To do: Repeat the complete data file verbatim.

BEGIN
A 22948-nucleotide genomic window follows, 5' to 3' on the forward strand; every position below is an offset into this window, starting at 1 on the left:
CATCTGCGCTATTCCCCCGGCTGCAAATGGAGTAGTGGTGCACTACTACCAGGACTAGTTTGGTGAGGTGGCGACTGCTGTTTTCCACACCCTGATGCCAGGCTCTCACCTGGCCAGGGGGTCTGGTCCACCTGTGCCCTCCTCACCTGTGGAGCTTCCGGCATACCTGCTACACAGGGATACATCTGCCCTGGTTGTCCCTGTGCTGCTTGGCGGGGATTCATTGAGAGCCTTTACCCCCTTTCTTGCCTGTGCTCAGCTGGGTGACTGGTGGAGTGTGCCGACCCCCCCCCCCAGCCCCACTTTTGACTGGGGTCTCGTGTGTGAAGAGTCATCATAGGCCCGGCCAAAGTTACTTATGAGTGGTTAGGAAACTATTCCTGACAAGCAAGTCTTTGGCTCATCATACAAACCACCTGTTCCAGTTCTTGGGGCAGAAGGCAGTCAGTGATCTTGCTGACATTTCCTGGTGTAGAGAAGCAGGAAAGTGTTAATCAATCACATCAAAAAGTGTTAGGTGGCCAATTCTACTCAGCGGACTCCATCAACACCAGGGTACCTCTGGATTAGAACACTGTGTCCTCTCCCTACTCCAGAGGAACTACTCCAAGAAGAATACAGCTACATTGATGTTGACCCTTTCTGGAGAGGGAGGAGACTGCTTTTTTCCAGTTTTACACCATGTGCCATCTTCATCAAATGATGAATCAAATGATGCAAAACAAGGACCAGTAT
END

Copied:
A 22948-nucleotide genomic window follows, 5' to 3' on the forward strand; every position below is an offset into this window, starting at 1 on the left:
CATCTGCGCTATTCCCCCGGCTGCAAATGGAGTAGTGGTGCACTACTACCAGGACTAGTTTGGTGAGGTGGCGACTGCTGTTTTCCACACCCTGATGCCAGGCTCTCACCTGGCCAGGGGGTCTGGTCCACCTGTGCCCTCCTCACCTGTGGAGCTTCCGGCATACCTGCTACACAGGGATACATCTGCCCTGGTTGTCCCTGTGCTGCTTGGCGGGGATTCATTGAGAGCCTTTACCCCCTTTCTTGCCTGTGCTCAGCTGGGTGACTGGTGGAGTGTGCCGACCCCCCCCCCCAGCCCCACTTTTGACTGGGGTCTCGTGTGTGAAGAGTCATCATAGGCCCGGCCAAAGTTACTTATGAGTGGTTAGGAAACTATTCCTGACAAGCAAGTCTTTGGCTCATCATACAAACCACCTGTTCCAGTTCTTGGGGCAGAAGGCAGTCAGTGATCTTGCTGACATTTCCTGGTGTAGAGAAGCAGGAAAGTGTTAATCAATCACATCAAAAAGTGTTAGGTGGCCAATTCTACTCAGCGGACTCCATCAACACCAGGGTACCTCTGGATTAGAACACTGTGTCCTCTCCCTACTCCAGAGGAACTACTCCAAGAAGAATACAGCTACATTGATGTTGACCCTTTCTGGAGAGGGAGGAGACTGCTTTTTTCCAGTTTTACACCATGTGCCATCTTCATCAAATGATGAATCAAATGATGCAAAACAAGGACCAGTAT